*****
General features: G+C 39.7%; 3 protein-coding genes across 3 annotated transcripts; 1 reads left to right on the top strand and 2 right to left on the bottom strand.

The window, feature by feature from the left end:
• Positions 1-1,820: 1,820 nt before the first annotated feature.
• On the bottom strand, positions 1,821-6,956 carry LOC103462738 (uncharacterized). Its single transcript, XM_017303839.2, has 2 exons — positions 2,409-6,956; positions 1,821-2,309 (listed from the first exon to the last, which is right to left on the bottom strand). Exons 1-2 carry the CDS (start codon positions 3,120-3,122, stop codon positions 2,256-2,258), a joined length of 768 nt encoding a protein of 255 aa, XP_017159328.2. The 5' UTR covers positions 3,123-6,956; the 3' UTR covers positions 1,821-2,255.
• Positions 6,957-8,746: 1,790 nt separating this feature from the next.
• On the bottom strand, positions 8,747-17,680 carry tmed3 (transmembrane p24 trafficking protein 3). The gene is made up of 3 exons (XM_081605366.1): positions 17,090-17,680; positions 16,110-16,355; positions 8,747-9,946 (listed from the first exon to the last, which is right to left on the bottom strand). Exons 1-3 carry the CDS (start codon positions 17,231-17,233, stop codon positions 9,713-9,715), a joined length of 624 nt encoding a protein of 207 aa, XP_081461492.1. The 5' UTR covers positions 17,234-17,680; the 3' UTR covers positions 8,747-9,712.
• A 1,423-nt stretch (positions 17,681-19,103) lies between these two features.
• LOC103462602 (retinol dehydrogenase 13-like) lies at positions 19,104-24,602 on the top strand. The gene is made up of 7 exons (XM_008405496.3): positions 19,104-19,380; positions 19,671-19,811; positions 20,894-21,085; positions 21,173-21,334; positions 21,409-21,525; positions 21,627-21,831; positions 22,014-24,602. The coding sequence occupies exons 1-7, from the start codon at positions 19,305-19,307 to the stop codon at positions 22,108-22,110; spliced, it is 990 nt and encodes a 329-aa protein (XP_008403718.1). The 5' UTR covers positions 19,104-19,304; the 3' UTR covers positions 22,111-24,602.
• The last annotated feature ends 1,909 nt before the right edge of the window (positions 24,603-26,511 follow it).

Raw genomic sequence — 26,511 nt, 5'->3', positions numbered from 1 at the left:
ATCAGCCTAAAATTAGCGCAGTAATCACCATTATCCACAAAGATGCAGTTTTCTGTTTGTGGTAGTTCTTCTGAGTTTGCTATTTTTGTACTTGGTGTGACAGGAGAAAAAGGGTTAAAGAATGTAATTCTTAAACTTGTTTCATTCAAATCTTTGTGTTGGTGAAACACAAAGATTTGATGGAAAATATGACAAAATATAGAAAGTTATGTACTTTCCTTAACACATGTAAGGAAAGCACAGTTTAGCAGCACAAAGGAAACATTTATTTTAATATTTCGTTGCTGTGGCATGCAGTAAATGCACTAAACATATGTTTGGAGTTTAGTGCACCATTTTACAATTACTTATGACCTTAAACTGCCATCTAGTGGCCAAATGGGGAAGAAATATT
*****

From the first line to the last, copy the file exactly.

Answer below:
General features: G+C 39.7%; 3 protein-coding genes across 3 annotated transcripts; 1 reads left to right on the top strand and 2 right to left on the bottom strand.

The window, feature by feature from the left end:
• Positions 1-1,820: 1,820 nt before the first annotated feature.
• On the bottom strand, positions 1,821-6,956 carry LOC103462738 (uncharacterized). Its single transcript, XM_017303839.2, has 2 exons — positions 2,409-6,956; positions 1,821-2,309 (listed from the first exon to the last, which is right to left on the bottom strand). Exons 1-2 carry the CDS (start codon positions 3,120-3,122, stop codon positions 2,256-2,258), a joined length of 768 nt encoding a protein of 255 aa, XP_017159328.2. The 5' UTR covers positions 3,123-6,956; the 3' UTR covers positions 1,821-2,255.
• Positions 6,957-8,746: 1,790 nt separating this feature from the next.
• On the bottom strand, positions 8,747-17,680 carry tmed3 (transmembrane p24 trafficking protein 3). The gene is made up of 3 exons (XM_081605366.1): positions 17,090-17,680; positions 16,110-16,355; positions 8,747-9,946 (listed from the first exon to the last, which is right to left on the bottom strand). Exons 1-3 carry the CDS (start codon positions 17,231-17,233, stop codon positions 9,713-9,715), a joined length of 624 nt encoding a protein of 207 aa, XP_081461492.1. The 5' UTR covers positions 17,234-17,680; the 3' UTR covers positions 8,747-9,712.
• A 1,423-nt stretch (positions 17,681-19,103) lies between these two features.
• LOC103462602 (retinol dehydrogenase 13-like) lies at positions 19,104-24,602 on the top strand. The gene is made up of 7 exons (XM_008405496.3): positions 19,104-19,380; positions 19,671-19,811; positions 20,894-21,085; positions 21,173-21,334; positions 21,409-21,525; positions 21,627-21,831; positions 22,014-24,602. The coding sequence occupies exons 1-7, from the start codon at positions 19,305-19,307 to the stop codon at positions 22,108-22,110; spliced, it is 990 nt and encodes a 329-aa protein (XP_008403718.1). The 5' UTR covers positions 19,104-19,304; the 3' UTR covers positions 22,111-24,602.
• The last annotated feature ends 1,909 nt before the right edge of the window (positions 24,603-26,511 follow it).

Raw genomic sequence — 26,511 nt, 5'->3', positions numbered from 1 at the left:
ATCAGCCTAAAATTAGCGCAGTAATCACCATTATCCACAAAGATGCAGTTTTCTGTTTGTGGTAGTTCTTCTGAGTTTGCTATTTTTGTACTTGGTGTGACAGGAGAAAAAGGGTTAAAGAATGTAATTCTTAAACTTGTTTCATTCAAATCTTTGTGTTGGTGAAACACAAAGATTTGATGGAAAATATGACAAAATATAGAAAGTTATGTACTTTCCTTAACACATGTAAGGAAAGCACAGTTTAGCAGCACAAAGGAAACATTTATTTTAATATTTCGTTGCTGTGGCATGCAGTAAATGCACTAAACATATGTTTGGAGTTTAGTGCACCATTTTACAATTACTTATGACCTTAAACTGCCATCTAGTGGCCAAATGGGGAAGAAATATT